New evidence for the intentional use of calomel as a white pigment

The paper “New evidence for the intentional use of calomel as a white pigment” is co-authored by Mila Crippa, Stefano Legnaioli, Christine Kimbriel and Paola Ricciardi. It is now published in the Journal of Raman Spectroscopy and is available in open access thanks to an NHSF Gold Open Access grant.

The paper discusses the use of in-situ micro-Raman spectroscopy for the identification of calomel – a mercury (I) chloride mineral with formula Hg2Cl2 – as a white pigment in a 15th-century English manuscript and a late 16th-century portrait miniature by renowned limner Isaac Oliver, both belonging to the Fitzwilliam Museum in Cambridge, UK.

Although mercury chloride compounds have been employed for centuries in different fields including medicine, electrochemistry and cosmetics, the deliberate use of calomel as a pigment has been identified only recently within a few 17th-century South American objects. The present research, however, attests the first-ever verified presence of calomel within the original painting palette of two Western European works of art, predating its documented use in South America.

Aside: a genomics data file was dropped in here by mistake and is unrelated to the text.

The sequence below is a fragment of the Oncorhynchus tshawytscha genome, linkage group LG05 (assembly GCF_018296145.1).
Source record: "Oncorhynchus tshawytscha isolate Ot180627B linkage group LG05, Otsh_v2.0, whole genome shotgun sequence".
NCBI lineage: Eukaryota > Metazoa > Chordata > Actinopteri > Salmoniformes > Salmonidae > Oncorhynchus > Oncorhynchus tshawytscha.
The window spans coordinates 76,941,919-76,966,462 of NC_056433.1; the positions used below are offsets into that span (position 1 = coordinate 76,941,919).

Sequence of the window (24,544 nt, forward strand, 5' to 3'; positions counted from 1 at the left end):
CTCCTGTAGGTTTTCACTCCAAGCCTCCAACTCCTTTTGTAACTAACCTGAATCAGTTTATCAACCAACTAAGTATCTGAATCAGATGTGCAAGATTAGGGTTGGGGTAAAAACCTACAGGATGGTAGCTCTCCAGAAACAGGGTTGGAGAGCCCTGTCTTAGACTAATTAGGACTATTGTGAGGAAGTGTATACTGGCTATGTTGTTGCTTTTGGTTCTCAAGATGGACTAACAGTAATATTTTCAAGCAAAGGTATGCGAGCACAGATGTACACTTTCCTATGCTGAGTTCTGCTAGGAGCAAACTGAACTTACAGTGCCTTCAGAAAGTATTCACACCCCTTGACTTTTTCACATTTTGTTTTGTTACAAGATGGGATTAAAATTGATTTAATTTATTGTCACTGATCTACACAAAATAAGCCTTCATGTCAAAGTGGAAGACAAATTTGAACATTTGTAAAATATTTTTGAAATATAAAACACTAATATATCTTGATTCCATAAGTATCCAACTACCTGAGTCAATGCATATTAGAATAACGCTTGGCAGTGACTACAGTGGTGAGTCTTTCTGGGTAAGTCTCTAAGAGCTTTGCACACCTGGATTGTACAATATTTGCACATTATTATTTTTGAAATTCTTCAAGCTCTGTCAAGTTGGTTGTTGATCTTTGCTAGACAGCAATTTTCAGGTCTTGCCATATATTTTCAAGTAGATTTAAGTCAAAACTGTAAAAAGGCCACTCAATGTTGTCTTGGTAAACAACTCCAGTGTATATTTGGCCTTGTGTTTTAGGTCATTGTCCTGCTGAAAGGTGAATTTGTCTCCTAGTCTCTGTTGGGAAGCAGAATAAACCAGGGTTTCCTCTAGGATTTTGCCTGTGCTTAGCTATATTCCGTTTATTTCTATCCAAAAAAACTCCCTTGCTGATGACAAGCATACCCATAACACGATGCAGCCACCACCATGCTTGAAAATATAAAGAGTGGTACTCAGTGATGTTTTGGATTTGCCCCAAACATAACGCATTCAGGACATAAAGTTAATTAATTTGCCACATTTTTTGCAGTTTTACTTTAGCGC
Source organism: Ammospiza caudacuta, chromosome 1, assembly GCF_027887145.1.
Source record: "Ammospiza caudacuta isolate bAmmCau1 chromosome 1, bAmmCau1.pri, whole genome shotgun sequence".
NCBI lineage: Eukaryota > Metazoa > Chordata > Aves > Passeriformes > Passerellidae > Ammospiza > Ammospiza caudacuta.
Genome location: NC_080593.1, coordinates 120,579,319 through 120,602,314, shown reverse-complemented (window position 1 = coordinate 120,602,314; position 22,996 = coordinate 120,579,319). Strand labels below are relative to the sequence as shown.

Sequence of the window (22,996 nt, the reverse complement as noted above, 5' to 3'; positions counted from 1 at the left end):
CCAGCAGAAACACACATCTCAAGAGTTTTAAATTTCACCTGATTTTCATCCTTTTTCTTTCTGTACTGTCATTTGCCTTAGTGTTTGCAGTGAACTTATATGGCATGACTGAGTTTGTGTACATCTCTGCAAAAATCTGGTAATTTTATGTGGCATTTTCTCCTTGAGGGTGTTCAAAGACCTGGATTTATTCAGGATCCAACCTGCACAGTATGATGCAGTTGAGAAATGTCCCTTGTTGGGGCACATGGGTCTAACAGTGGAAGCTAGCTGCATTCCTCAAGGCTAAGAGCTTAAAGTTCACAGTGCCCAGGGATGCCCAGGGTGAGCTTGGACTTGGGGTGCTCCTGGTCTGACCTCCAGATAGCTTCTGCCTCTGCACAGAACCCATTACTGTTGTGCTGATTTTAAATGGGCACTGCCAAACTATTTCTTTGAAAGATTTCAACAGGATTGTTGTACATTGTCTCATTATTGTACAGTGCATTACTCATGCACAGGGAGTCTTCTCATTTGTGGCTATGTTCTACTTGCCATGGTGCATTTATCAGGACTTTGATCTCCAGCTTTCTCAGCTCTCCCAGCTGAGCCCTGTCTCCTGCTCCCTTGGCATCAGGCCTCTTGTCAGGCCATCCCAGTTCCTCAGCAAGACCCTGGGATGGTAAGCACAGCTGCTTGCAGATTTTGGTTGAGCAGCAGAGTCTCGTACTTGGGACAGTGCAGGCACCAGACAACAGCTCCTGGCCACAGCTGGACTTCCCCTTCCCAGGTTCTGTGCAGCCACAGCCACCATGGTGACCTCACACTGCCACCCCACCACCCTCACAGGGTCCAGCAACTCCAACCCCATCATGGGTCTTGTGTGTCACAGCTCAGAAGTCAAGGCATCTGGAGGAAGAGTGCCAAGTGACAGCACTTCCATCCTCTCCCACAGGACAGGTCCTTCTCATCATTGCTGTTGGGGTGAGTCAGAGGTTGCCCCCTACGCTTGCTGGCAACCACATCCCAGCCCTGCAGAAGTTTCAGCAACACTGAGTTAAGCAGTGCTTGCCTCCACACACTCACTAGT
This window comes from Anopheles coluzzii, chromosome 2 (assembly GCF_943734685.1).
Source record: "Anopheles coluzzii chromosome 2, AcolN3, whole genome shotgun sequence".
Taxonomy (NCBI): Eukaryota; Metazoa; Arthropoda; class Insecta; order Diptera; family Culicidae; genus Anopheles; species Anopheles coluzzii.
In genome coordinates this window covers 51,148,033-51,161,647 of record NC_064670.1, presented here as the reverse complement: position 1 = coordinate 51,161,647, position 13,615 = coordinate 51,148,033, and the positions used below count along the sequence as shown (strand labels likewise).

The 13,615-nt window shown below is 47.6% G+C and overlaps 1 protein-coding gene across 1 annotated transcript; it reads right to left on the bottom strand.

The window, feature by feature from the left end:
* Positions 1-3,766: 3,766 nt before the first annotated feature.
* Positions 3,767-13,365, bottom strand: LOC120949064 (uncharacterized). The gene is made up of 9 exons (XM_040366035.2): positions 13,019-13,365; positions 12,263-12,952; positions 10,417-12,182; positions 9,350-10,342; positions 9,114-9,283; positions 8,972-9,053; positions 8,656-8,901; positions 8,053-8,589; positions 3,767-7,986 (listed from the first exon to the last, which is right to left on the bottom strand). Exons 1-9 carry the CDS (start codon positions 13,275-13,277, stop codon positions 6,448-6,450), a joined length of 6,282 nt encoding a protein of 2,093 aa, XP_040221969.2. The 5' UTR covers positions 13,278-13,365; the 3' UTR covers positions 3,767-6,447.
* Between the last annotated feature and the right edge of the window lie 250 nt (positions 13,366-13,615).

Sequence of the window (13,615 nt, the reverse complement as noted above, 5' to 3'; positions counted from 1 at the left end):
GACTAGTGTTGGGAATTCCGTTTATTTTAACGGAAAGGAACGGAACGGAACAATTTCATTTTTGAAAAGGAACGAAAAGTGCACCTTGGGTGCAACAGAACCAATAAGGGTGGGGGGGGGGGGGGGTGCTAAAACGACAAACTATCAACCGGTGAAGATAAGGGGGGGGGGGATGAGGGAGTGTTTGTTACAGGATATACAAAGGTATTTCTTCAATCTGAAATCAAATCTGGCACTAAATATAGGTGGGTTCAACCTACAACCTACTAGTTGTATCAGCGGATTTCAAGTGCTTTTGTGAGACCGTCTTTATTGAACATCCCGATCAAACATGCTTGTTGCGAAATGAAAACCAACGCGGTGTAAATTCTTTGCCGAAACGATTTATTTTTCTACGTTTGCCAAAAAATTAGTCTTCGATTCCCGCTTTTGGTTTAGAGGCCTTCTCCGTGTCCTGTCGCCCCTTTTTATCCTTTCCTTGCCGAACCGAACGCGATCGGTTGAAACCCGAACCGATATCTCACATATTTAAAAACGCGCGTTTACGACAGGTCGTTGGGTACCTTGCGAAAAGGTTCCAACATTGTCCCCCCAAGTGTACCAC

With ever-increasing possibilities to undertake non-invasive analyses of museum objects, it is quite possible that in the near future, calomel will no longer be considered an unusual pigment but rather will take its place as an integral part of the palette used by artists in different times and places.

The research behind this paper has been financially supported by the Cambridge Humanities Research Grants scheme, the Zeno Karl Schindler Foundation and a Short Term Mobility grant from the Italian National Research Council (CNR).

(Left) Full-page image and detail from the so-called “Fitzwilliam Missal” (Cambridge, Fitzwilliam Museum, MS 34, fol. 138r, York, England, ca. 1470) with coloured dots indicating where Raman analysis was performed; (Centre) Raman spectrum obtained from the white areas analysed on both objects (black line) and reference Raman spectrum of commercially available Hg2Cl2 (red line); (Right) full image and detail of the portrait of an Unknown Lady by Isaac Oliver (Cambridge, Fitzwilliam Museum, FM 3868, England, ca. 1596-1600) with coloured dots indicating where Raman analysis was performed. Image from: https://doi.org/10.1002/jrs.5876.

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